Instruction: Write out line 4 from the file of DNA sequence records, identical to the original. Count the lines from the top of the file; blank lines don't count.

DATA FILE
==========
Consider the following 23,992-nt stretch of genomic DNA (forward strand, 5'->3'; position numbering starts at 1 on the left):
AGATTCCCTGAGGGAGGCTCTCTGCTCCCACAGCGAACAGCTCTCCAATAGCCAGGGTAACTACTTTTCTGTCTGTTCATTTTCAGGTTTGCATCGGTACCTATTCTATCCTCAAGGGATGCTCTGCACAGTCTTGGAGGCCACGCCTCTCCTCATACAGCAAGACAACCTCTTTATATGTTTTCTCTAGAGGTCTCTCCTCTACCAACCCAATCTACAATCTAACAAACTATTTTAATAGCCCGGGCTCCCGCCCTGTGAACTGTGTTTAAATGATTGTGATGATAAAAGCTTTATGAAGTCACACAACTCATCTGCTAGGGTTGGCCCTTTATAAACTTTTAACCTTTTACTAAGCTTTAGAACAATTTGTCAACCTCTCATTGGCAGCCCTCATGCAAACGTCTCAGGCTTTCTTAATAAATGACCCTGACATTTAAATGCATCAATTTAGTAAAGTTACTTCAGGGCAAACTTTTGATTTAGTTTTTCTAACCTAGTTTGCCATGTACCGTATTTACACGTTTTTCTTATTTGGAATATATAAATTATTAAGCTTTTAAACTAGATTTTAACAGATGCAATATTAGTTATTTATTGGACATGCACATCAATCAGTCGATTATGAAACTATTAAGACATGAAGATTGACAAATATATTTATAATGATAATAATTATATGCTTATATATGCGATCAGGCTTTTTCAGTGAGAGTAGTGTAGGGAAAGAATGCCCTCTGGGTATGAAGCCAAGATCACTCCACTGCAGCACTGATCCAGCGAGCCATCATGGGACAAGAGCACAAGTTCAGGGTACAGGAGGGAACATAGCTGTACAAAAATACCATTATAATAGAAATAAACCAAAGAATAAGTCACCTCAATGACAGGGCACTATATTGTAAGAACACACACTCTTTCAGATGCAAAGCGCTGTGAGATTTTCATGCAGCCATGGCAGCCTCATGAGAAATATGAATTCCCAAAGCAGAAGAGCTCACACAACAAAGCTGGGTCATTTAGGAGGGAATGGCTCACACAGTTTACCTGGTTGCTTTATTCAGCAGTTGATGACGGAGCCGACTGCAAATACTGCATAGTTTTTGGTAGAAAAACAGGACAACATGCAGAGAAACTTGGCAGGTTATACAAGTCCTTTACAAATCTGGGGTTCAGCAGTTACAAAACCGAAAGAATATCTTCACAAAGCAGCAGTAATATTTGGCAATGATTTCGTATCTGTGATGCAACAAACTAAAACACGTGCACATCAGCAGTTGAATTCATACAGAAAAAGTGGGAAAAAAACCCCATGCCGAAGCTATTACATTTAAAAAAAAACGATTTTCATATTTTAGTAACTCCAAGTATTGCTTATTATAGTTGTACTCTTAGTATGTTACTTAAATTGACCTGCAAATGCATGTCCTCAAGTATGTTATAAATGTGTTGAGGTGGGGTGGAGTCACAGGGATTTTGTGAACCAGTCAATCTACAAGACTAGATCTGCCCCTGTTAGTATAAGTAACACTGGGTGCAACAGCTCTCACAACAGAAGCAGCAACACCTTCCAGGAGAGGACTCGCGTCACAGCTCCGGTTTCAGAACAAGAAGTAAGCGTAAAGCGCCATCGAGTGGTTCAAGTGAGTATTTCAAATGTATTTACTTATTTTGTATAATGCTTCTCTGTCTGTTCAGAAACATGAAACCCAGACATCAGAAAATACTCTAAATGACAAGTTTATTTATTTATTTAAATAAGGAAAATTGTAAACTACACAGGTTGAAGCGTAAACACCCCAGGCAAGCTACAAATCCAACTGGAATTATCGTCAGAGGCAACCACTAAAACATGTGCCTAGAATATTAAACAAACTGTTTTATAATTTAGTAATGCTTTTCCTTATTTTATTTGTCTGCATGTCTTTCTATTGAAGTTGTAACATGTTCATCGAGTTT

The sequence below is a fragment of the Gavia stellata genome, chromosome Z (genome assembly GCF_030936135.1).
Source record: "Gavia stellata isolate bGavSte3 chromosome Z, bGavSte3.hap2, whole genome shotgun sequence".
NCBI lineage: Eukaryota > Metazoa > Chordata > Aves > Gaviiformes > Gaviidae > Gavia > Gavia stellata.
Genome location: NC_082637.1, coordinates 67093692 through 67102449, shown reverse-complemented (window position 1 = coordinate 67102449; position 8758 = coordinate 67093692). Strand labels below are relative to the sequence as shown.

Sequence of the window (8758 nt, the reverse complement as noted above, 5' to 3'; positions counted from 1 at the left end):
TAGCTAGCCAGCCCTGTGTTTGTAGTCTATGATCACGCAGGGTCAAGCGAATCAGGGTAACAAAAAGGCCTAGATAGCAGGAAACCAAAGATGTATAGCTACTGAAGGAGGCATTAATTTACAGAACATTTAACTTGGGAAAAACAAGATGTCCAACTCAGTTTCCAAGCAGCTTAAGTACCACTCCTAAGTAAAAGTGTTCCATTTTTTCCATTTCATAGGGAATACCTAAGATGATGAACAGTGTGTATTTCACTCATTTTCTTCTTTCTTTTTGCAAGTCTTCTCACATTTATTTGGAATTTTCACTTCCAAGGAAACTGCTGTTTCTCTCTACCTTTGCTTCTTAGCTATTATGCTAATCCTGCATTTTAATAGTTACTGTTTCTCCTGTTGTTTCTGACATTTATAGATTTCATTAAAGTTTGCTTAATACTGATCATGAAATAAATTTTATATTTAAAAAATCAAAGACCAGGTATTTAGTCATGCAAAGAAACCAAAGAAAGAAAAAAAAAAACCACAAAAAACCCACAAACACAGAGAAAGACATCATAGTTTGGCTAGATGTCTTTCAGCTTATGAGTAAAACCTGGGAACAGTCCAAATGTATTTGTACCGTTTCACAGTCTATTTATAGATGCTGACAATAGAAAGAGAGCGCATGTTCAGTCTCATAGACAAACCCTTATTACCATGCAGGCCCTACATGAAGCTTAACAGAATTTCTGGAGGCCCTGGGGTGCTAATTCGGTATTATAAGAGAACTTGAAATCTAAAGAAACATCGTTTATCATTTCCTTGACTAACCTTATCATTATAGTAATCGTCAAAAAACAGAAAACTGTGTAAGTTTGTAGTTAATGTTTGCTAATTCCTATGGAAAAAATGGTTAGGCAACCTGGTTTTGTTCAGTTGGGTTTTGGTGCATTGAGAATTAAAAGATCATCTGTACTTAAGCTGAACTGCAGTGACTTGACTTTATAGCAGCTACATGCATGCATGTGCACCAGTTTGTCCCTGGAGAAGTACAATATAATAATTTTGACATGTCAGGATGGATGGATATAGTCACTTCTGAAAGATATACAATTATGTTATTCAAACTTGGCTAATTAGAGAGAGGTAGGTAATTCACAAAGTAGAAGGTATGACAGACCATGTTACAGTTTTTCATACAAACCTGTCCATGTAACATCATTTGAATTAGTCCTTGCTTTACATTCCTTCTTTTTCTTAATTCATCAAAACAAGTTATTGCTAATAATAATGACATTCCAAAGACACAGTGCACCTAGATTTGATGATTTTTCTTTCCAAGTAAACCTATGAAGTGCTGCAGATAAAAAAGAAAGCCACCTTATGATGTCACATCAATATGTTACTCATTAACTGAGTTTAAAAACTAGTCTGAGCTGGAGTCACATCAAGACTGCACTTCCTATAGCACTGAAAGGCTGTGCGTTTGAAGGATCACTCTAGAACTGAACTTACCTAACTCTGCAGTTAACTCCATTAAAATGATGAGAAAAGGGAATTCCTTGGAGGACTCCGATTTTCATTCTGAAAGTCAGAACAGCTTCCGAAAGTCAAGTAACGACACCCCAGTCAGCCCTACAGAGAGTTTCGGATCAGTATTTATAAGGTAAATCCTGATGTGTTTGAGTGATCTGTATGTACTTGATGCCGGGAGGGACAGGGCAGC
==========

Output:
Source record: "Gavia stellata isolate bGavSte3 chromosome Z, bGavSte3.hap2, whole genome shotgun sequence".